Probably the worst part is the depiction of Jesus’ ministry. Jesus’ ministry is changed from one of a coming Kingdom of God (filled with imagery of angels slaughtering the wicked), to a half-hearted and vague teaching of ethics. The Kingdom of God is spiritualized. The disciples are shown to hold the belief and are left wondering why God’s army of angels does not materialize. There is a scene in which James and John ask to sit on the right and left of Jesus in the Kingdom of God. In the show, Jesus becomes astonished and claims that the question fundamentally misunderstands his ministry. The writer is making it seem as if an Earthly kingdom with thrones was not part of Jesus’ eschatology. The actual exchange suggests the exact opposite. In Jesus’ Kingdom, there would be those on his left and right although he had no right to choose those individuals:
Mar 10:35 And James and John, the sons of Zebedee, came up to him and said to him, “Teacher, we want you to do for us whatever we ask of you.”
Mar 10:36 And he said to them, “What do you want me to do for you?”
Mar 10:37 And they said to him, “Grant us to sit, one at your right hand and one at your left, in your glory.”
Mar 10:38 Jesus said to them, “You do not know what you are asking. Are you able to drink the cup that I drink, or to be baptized with the baptism with which I am baptized?”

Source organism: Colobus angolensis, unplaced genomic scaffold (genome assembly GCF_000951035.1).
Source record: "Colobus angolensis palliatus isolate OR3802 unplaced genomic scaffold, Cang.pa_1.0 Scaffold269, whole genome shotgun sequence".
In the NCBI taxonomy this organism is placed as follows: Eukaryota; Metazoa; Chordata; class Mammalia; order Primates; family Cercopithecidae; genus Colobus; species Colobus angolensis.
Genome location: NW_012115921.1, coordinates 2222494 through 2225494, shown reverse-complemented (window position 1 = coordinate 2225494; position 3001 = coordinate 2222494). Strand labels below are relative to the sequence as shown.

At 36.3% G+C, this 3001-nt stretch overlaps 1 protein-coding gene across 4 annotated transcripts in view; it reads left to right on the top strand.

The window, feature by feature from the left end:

Mar 10:39 And they said to him, “We are able.” And Jesus said to them, “The cup that I drink you will drink, and with the baptism with which I am baptized, you will be baptized,
Mar 10:40 but to sit at my right hand or at my left is not mine to grant, but it is for those for whom it has been prepared.”
The Biblical narrative suggests Jesus believes that the Kingdom of God will have a right and left hand to his throne. Throne imagery is consistent in early Kingdom preaching, and does not seem figurative. The Kingdom of God was to be a real place. O’Reilly does not seem to want to add the very historical understanding of the Kingdom of God in his historical narrative of Jesus. And one very strange thing he skips is the resurrection of Jesus, which is depicted as a kind of spiritual resurrection.
Other complaints are minor. Jesus lacks enthusiasm when overturning the temple tables. He picks up the money and starts handing it out. Jesus is baptized fully clothed (which probably is a good historical anachronism), the Sanhedrin is shown as having general power to execute people. There are other nitpicky items, but they are minor.
There are a lot of small details that I enjoyed seeing. Jesus is a toddler when the wise men reach him. The film makes much of the Pharisees and Sadducees attempting to trick Jesus, such as a trap with a coin of Caesar. The film makes clear the various roles of Herod, Pontius Pilate, Antipas, Herodias, Ciaspas, Caiaphas and Annas. It is a good overview of Jesus’ life.
In all, the miniseries is very good. It gives a more realistic portrayal of ancient life than any competing film. The characters are not wooden. It towers about other TV movies, which portray Jesus as if he was psychotically happy or immovably stoic. In Killing Jesus, Jesus is given a personality and acts like a person. The disciples are given individual motivations (as well as Jesus’ enemies). If a hybrid movie were to be made with Killing Jesus spliced with Mel Gibson’s The Passion, it would probably be the best Jesus film in existence.